Those who believe that oil is running out have a special scorn for prominent oil industry consultant and analyst Daniel Yergin, chairman of Cambridge Energy Research Associates. Yergin, who wrote The Prize, the Pulitzer Prize-winning book that stands as the definitive history of the oil industry, has often dismissed concerns that the world is at or near "peak oil," or the point at which petroleum production will begin an inexorable decline.
Peak Oilers even recently issued a $100,000 wager—not accepted yet—challenging CERA's June 2007 forecast that global oil capacity would rise from its current 91 million barrels per day to 112 million barrels per day by 2017.
The run-up in the cost of oil over the past five years has indeed made CERA's price forecasts seem optimistic, although the consultants haven't been totally sanguine about the oil scene—particularly about the geopolitical factors that limit access to petroleum.
In any case, Yergin this week offered his take on the role of oil's (and coal's) clean competitors in the energy market. "Renewable energy is crossing the divide towards a competitive role in energy markets," he said at the government-sponsored Washington International Renewable Energy Conference. "But there is still more terrain to cover among the different renewable energy sources in terms of economics, technology, and scale."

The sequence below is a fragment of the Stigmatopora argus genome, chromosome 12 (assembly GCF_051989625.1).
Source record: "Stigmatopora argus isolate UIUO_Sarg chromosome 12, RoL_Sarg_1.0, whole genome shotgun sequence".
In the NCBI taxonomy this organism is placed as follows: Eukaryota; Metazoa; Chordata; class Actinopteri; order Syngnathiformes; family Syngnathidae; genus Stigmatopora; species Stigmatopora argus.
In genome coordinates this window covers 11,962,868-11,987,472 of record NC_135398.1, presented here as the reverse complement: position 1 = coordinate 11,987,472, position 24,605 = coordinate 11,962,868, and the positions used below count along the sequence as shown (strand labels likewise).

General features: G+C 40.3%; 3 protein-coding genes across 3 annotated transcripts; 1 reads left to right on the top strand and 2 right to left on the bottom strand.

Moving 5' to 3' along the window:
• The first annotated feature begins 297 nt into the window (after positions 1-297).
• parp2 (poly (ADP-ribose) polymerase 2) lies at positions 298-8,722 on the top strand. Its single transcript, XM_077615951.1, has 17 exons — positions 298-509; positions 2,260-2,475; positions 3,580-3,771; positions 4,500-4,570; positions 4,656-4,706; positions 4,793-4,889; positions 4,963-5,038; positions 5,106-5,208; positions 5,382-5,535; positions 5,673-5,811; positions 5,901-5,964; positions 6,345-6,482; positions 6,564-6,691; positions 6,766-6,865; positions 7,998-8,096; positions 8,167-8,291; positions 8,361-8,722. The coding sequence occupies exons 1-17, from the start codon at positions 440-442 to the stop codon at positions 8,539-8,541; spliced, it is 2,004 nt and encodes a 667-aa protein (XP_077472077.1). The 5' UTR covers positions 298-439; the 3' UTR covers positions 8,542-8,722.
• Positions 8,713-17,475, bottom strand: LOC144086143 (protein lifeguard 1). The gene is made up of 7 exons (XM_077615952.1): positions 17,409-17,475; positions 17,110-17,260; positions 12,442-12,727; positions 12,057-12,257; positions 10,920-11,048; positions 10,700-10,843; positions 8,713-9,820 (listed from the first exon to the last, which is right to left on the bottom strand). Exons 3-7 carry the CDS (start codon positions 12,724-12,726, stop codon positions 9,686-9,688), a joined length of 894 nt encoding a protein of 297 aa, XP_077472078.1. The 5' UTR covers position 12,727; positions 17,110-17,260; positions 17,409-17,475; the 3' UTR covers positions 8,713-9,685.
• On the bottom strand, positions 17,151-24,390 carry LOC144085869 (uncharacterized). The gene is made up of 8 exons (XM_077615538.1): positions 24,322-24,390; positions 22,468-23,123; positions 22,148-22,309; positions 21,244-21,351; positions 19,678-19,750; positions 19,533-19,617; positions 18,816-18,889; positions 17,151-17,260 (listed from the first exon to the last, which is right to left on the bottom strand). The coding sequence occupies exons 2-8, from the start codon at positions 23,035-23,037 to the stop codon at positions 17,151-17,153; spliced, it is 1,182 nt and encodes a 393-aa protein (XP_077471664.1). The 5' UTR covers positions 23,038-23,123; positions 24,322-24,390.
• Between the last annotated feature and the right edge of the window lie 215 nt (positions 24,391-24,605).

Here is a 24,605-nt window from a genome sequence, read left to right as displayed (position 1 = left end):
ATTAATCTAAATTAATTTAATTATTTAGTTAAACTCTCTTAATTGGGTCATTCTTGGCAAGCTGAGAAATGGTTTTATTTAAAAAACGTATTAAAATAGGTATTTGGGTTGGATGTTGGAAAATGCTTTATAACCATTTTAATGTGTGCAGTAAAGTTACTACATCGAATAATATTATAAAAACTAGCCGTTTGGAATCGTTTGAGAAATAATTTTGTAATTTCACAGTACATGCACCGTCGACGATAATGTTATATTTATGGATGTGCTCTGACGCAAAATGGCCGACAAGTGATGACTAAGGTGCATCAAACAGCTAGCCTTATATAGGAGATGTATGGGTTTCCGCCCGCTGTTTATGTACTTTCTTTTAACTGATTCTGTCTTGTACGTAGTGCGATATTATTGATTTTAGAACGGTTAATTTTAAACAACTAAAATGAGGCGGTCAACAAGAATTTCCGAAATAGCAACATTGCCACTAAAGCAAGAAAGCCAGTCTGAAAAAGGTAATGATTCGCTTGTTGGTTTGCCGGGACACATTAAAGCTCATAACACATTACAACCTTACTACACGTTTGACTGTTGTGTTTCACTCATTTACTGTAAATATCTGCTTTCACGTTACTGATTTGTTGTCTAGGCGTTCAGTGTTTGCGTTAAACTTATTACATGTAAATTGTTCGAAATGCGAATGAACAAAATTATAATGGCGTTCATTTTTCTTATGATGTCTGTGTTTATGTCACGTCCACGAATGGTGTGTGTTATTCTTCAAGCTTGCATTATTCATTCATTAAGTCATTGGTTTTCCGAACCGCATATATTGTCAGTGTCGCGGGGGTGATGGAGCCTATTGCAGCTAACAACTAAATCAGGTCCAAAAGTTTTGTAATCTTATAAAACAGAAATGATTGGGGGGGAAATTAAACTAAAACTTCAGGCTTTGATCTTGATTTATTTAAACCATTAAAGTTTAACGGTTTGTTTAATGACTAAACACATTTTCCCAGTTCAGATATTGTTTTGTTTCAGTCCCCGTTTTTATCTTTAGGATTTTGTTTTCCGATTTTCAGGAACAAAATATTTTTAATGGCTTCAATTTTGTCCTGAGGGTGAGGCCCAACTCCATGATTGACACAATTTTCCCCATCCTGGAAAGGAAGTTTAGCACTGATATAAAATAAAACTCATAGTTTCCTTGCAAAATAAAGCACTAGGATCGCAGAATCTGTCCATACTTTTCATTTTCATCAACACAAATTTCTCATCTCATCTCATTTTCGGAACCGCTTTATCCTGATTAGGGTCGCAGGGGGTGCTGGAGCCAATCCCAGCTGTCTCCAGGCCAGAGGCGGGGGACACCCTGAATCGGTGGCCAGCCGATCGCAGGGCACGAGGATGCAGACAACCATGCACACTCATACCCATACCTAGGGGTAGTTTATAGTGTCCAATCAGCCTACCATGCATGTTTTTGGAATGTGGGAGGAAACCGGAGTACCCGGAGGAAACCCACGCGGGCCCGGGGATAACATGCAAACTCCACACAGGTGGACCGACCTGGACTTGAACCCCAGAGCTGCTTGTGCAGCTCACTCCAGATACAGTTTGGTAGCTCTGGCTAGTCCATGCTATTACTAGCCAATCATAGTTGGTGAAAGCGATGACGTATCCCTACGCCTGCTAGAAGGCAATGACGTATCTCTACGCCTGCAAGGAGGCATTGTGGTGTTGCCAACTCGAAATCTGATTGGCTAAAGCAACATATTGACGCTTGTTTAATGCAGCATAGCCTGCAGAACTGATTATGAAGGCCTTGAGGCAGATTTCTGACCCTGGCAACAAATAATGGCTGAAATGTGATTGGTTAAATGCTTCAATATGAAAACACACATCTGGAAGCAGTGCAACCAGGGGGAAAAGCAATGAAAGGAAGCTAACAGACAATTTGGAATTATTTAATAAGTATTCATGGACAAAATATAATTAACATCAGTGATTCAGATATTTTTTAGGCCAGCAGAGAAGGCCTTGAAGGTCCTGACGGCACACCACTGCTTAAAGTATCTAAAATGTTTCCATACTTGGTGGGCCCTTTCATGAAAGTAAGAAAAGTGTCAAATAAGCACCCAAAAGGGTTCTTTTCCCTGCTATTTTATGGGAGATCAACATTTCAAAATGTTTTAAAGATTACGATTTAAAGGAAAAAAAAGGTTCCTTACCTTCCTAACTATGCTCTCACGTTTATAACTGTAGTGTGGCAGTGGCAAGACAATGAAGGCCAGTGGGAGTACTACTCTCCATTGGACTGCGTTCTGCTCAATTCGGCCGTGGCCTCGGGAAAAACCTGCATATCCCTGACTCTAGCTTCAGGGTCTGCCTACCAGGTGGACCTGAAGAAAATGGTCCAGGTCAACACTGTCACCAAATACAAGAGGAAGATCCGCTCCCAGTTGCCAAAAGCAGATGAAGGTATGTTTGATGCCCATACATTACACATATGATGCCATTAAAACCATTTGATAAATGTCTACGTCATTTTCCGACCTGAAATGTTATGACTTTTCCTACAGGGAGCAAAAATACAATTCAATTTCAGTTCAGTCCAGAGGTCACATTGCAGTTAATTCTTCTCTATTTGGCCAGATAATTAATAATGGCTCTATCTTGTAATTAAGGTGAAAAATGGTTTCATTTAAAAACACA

Depending on how well renewables traverse that terrain, CERA forecasts that clean power could supply as little as 7 percent or as much as 16 percent of the world's electric needs by 2030. If either of those numbers sounds low to you—and let's face it, they are—remember, the U.S. government until recently forecast that wind, solar energy, and ethanol together would just make up 4.2 percent of the nation's energy mix by 2030. (The government is adjusting that figure upward, mainly to account for the increase in ethanol mandated by Congress.)
"We are going through a period of what I call the 'great bubbling,' a high degree of innovation all across the energy spectrum," Yergin told the 5,000 attendees, including cabinet-level officials from more than 70 countries. "This is boosting the competitiveness of renewables and efficiency, and is also evident in terms of conventional energy."